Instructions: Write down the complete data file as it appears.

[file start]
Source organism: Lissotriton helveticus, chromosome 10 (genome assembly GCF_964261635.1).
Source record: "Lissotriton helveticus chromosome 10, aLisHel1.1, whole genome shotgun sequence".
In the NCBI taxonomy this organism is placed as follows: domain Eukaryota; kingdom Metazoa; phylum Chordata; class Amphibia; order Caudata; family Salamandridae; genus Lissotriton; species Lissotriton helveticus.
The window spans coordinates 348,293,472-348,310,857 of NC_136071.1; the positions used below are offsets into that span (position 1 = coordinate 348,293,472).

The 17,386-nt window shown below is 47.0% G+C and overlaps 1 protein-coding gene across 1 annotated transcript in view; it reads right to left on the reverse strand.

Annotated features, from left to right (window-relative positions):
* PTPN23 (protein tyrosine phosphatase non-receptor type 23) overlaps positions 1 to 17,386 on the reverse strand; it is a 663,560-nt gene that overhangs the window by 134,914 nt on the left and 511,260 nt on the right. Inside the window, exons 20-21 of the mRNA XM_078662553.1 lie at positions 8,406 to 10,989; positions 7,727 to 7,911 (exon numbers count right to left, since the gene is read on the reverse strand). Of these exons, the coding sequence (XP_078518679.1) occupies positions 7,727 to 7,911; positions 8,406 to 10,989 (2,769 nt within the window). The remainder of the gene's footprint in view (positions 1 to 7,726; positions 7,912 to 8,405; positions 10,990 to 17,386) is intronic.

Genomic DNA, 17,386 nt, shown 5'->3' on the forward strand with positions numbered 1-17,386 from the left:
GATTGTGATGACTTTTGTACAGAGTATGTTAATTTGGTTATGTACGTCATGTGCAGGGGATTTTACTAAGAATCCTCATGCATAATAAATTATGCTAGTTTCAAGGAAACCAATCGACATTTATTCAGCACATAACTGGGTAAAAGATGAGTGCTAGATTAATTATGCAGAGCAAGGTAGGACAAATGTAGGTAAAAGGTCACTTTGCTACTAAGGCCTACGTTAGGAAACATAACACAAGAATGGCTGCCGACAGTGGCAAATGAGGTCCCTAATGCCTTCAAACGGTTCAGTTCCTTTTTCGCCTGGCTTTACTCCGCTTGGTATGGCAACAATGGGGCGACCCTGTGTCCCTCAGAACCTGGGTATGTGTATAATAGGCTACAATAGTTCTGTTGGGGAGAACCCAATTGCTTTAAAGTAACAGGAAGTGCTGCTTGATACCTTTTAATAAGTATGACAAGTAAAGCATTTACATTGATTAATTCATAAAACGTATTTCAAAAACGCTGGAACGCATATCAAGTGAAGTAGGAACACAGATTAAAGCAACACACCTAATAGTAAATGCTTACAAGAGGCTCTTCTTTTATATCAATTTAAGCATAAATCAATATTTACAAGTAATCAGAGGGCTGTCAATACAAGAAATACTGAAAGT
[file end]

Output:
Source organism: Lissotriton helveticus, chromosome 10 (genome assembly GCF_964261635.1).
Source record: "Lissotriton helveticus chromosome 10, aLisHel1.1, whole genome shotgun sequence".
In the NCBI taxonomy this organism is placed as follows: domain Eukaryota; kingdom Metazoa; phylum Chordata; class Amphibia; order Caudata; family Salamandridae; genus Lissotriton; species Lissotriton helveticus.
The window spans coordinates 348,293,472-348,310,857 of NC_136071.1; the positions used below are offsets into that span (position 1 = coordinate 348,293,472).

The 17,386-nt window shown below is 47.0% G+C and overlaps 1 protein-coding gene across 1 annotated transcript in view; it reads right to left on the reverse strand.

Annotated features, from left to right (window-relative positions):
* PTPN23 (protein tyrosine phosphatase non-receptor type 23) overlaps positions 1 to 17,386 on the reverse strand; it is a 663,560-nt gene that overhangs the window by 134,914 nt on the left and 511,260 nt on the right. Inside the window, exons 20-21 of the mRNA XM_078662553.1 lie at positions 8,406 to 10,989; positions 7,727 to 7,911 (exon numbers count right to left, since the gene is read on the reverse strand). Of these exons, the coding sequence (XP_078518679.1) occupies positions 7,727 to 7,911; positions 8,406 to 10,989 (2,769 nt within the window). The remainder of the gene's footprint in view (positions 1 to 7,726; positions 7,912 to 8,405; positions 10,990 to 17,386) is intronic.

Genomic DNA, 17,386 nt, shown 5'->3' on the forward strand with positions numbered 1-17,386 from the left:
GATTGTGATGACTTTTGTACAGAGTATGTTAATTTGGTTATGTACGTCATGTGCAGGGGATTTTACTAAGAATCCTCATGCATAATAAATTATGCTAGTTTCAAGGAAACCAATCGACATTTATTCAGCACATAACTGGGTAAAAGATGAGTGCTAGATTAATTATGCAGAGCAAGGTAGGACAAATGTAGGTAAAAGGTCACTTTGCTACTAAGGCCTACGTTAGGAAACATAACACAAGAATGGCTGCCGACAGTGGCAAATGAGGTCCCTAATGCCTTCAAACGGTTCAGTTCCTTTTTCGCCTGGCTTTACTCCGCTTGGTATGGCAACAATGGGGCGACCCTGTGTCCCTCAGAACCTGGGTATGTGTATAATAGGCTACAATAGTTCTGTTGGGGAGAACCCAATTGCTTTAAAGTAACAGGAAGTGCTGCTTGATACCTTTTAATAAGTATGACAAGTAAAGCATTTACATTGATTAATTCATAAAACGTATTTCAAAAACGCTGGAACGCATATCAAGTGAAGTAGGAACACAGATTAAAGCAACACACCTAATAGTAAATGCTTACAAGAGGCTCTTCTTTTATATCAATTTAAGCATAAATCAATATTTACAAGTAATCAGAGGGCTGTCAATACAAGAAATACTGAAAGT